A Room with a View by E M Forster is a satiric comedy of manners with a refreshing current of irreverence that contemporary readers will enjoy. Read on for our review and quotes from this classic novel.
A Room with a View Book Synopsis
‘You love the boy body and soul, plainly, directly, as he loves you …’
Lucy has her rigid, middle-class life mapped out for her until she visits Florence with her uptight cousin Charlotte, and finds her neatly ordered existence thrown off balance.
Her eyes are opened by the unconventional characters she meets at the Pension Pertolini: flamboyant romantic novelist Eleanor Lavish, the Cockney Signora, curious Mr Emerson and, most of all, his passionate son George.
Lucy finds herself torn between the intensity of life in Italy and the repressed morals of Victorian England, personified in her terminally dull fiancé Cecil Vyse. Will she ever learn to follow her own heart?
‘He says, and even more implies, things that no other novelist does, and we can go on reading Forster indefinitely’ – The Times
‘I loved it. My first intimation of the possibilities of fiction’ – Zadie Smith
Genre: Romance, Drama, Humour, Historical, Classic, Literature
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E M Forster’s A Room with a View is a bonafide classic that has been critically reviewed by greater literary minds than I, so here I will just briefly summarise my thoughts.
I always enjoy comedies of manners and this novel certainly fits that bill. E M Forster takes great delight at making fun of his characters and there are instances where the characters even make fun of themselves.
Cecil, who naturally preferred congratulations to apologies, drew down his mouth at the corners. Was this the reception his action would get from the world? Of course, he despised the world as a whole; every thoughtful man should; it is almost a test of refinement. But he was sensitive to the successive particles of it which he encountered.
A refreshing current of irreverence
Many classics are heavy reads but A Room with a View has a refreshing current of irreverence and some lively characters that will appeal to a modern audience.
At the time of its publication, 1908, I expect some of the observations made about societal norms would have been quite shocking. I also quite liked how Forster addresses the reader directly on occasion, as though bringing us in on the joke.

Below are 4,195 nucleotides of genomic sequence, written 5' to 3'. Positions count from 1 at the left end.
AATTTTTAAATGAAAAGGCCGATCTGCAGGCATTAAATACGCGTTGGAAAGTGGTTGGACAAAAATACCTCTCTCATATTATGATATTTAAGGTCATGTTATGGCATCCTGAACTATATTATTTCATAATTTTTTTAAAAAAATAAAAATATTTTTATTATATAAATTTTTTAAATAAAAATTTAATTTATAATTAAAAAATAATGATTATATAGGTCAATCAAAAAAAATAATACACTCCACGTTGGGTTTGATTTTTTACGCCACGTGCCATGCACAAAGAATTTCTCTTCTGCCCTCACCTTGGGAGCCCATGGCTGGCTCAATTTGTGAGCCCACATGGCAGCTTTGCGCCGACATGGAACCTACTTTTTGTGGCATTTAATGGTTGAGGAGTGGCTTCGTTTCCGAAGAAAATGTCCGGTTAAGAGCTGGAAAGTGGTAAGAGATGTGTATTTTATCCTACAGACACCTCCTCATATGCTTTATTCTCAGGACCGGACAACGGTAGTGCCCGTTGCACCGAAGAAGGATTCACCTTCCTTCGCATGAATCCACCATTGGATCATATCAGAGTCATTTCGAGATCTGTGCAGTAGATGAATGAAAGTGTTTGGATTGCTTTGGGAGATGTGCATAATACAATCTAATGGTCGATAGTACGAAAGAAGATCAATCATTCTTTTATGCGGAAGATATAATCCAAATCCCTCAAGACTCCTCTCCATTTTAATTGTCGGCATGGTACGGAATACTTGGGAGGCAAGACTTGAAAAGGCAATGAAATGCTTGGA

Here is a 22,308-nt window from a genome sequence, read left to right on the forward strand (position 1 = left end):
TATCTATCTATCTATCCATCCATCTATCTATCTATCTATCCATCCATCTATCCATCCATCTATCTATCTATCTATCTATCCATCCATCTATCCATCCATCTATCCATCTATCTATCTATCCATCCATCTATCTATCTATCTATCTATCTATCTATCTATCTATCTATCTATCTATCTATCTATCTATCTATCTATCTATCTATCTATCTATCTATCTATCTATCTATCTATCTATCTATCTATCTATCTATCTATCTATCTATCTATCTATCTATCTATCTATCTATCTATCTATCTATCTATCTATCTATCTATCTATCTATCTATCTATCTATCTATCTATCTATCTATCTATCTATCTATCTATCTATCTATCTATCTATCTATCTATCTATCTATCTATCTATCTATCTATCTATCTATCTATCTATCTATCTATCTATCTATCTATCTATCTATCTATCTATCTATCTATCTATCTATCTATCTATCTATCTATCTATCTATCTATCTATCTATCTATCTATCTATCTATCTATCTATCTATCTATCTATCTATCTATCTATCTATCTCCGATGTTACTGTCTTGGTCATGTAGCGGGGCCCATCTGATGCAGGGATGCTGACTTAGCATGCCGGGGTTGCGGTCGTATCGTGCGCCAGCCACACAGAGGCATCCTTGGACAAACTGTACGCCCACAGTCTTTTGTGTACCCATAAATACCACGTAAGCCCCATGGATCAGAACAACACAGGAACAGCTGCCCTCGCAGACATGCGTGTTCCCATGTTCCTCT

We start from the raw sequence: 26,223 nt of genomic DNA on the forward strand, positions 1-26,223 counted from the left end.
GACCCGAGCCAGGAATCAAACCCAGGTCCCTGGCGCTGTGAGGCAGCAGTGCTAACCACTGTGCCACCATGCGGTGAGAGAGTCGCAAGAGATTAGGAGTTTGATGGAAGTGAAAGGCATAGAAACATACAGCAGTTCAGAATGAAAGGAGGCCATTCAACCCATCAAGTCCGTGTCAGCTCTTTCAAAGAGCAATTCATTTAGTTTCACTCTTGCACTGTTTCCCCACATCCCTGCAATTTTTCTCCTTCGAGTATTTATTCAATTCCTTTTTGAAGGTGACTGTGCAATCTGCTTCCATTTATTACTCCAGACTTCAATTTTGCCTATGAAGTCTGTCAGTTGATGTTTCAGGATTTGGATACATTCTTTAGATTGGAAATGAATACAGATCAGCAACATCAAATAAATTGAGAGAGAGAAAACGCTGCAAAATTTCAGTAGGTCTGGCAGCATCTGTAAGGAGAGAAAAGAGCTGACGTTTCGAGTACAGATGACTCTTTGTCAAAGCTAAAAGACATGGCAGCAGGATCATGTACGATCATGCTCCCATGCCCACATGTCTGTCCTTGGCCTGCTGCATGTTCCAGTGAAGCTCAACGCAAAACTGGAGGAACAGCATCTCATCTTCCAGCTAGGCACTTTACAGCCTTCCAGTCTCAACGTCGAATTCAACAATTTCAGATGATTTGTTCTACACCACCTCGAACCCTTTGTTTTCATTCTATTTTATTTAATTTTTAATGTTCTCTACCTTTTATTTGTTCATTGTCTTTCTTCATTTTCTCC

If it has a weakness, some parts feel slightly laboured through the eyes of a contemporary reader. And, although I thoroughly enjoyed the romantic and uplifting conclusion, I guessed some of the plot twists before they occurred. But perhaps I was supposed to; perhaps the predictability of human behaviour was that the point?
Apparently, in some versions of the novel an appendix penned by Forster is included describing what happens to the characters after the book ends. My copy did not include that appendix but I found a summary on Wikipedia. Honestly, it feels like a bit of a downer after the wonderful conclusion to the novel itself. So, I recommend letting sleeping dogs lie where that is concerned.
BOOK RATING: The Story 4 / 5 ; The Writing 4 / 5
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About the Author, E M Forster
Edward Morgan Forster was born in London in 1879. He studied at King’s College, Cambridge. Forster wrote six novels, four of which appeared before the First World War, Where Angels Fear to Tread (1905), The Longest Journey (1907), A Room with a View (1908) and Howard’s End (1910). An interval of fourteen years elapsed before he published A Passage to India. It won both the Prix Femina Vie Heuruse and the James Tait Black Memorial Prize. E M Forster died in 1970. His last novel, Maurice, was published posthumously in 1971. He also published two volumes of short stories and a number of non-fiction books.
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